You create online funnels and courses at I’m working on some of that myself right now with my own work. I have questions fresh in my mind for you on that because the courses can be challenging. Do you create the courses for people? What do you do exactly with that?

[bctt tweet=”Instead of just saying, “I plan on doing this,” say, “I am doing this,” and turn it into a project.” username=””]

It depends on the client. A lot of times when I’m working with someone before I work with them, I’ll talk to them on the phone. When I talk to them on the phone, I find out where are they at, what’s working and what’s not working, and what they need? I’ve set out these different things, then I can put them where they need to be based on where they’re at. When I first got in the courses more, I was coaching so many people. Out of necessity, I needed to put them online so that it wasn’t taking all my time away. Also that way, while they watch the course, I could still do coach them but the questions would change from, “How are you doing?” to “Richie, I just did this. It worked. It didn’t work,” and then we can implement the things they’re learning instead of learning on the phone.

When I started working with other influencers who maybe didn’t have a big audience, they’re not making any money, they don’t know how to monetize it. Selling courses is a very easy way and valuable way for their audience to make money. For some clients, we’ll go to 50/50, we’ll do it together. I and John have courses, and Whitney Johnson and I wrote a bunch of books and we did a course together called UNSTUCK45. It was all about personal disruptive innovation. I work with people and then sometimes I’m behind the scenes where it might be like a mommy blogger and I have nothing to do with that world so I’ll just have the team time.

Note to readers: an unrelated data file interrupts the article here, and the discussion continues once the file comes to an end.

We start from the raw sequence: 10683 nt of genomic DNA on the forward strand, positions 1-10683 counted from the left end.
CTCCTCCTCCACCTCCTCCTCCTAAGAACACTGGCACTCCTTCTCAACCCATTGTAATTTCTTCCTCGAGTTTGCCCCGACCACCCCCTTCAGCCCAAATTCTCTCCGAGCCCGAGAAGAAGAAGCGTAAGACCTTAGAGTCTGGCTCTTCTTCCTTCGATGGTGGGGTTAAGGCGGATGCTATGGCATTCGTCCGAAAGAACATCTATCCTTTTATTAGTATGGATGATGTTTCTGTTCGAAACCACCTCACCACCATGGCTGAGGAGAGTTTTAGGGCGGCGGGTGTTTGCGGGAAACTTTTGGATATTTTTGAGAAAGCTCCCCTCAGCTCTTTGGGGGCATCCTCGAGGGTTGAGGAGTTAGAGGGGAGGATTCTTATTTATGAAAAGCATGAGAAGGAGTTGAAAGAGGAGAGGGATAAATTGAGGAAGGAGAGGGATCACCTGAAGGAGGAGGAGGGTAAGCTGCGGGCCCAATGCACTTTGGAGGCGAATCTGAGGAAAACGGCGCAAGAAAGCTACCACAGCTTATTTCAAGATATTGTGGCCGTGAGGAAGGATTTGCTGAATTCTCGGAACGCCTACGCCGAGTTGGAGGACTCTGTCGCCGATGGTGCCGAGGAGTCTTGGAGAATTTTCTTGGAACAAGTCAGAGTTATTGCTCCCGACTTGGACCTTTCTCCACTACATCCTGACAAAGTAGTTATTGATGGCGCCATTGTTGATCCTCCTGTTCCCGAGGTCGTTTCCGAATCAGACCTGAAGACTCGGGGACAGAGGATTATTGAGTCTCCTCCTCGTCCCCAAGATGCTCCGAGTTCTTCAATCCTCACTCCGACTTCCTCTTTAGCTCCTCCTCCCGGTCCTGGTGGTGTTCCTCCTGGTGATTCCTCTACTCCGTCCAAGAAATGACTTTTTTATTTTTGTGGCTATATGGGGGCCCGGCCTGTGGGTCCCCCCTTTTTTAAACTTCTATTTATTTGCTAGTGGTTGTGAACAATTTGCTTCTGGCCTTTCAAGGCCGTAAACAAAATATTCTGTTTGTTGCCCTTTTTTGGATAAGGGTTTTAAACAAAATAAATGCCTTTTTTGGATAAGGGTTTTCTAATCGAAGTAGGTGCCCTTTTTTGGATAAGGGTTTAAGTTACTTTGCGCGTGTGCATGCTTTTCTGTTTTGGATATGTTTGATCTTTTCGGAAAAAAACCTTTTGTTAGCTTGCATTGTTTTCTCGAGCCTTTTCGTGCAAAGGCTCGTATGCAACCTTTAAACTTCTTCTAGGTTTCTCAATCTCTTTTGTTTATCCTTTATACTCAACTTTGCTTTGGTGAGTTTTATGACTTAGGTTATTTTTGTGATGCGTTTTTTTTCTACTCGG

I coach her, tell her what to do as far as how to set it up and how to sell it. She owns the content, she does the marketing, she knows the audience, and no one even knows we exist. It depends on where they’re at. What I’m trying to do is make it easy for people to free up their time, “Do you want to be an entrepreneur? Here are all the pieces I’ve spent a lot of money and a lot of times figuring out. Maybe I can help you.”

If somebody wanted to write a course, how challenging is it from a developmental standpoint? What’s the biggest challenge?

The biggest challenge is exactly what you asked for. People are thinking, “What do I say? What do other people want? What does it look like? How do I put it together?” This is the easiest secret sauce that anyone could ever pour into the soup, I do a survey. I ask people, “If you could ask me any question, what would it be? Where do you want to be two years from now? What stopped you from getting there?” Just questions like that in a survey and they spell it out. I’ll go through the list and go, “There’s a trend here” I go in and start answering all those questions in the course. You package it up.

Those are learning outcomes that you’re trying to come up with.

You have an idea like we were going to help people do X in this amount of time. There might be a three-week course and each day or each week there are certain things to do, but you break it up into those questions and modules. You try to make it modular but also fully-stacked on top of each other, so you can go where they’re at and where they need to be in. I might be oversimplifying, but honestly you’ll go so far if you just ask people, “What would you ask me? What’s your biggest question?” You answer them. What could be better than giving people exactly what they want? Add a little flavor on top for with whatever else they didn’t ask and you’re good.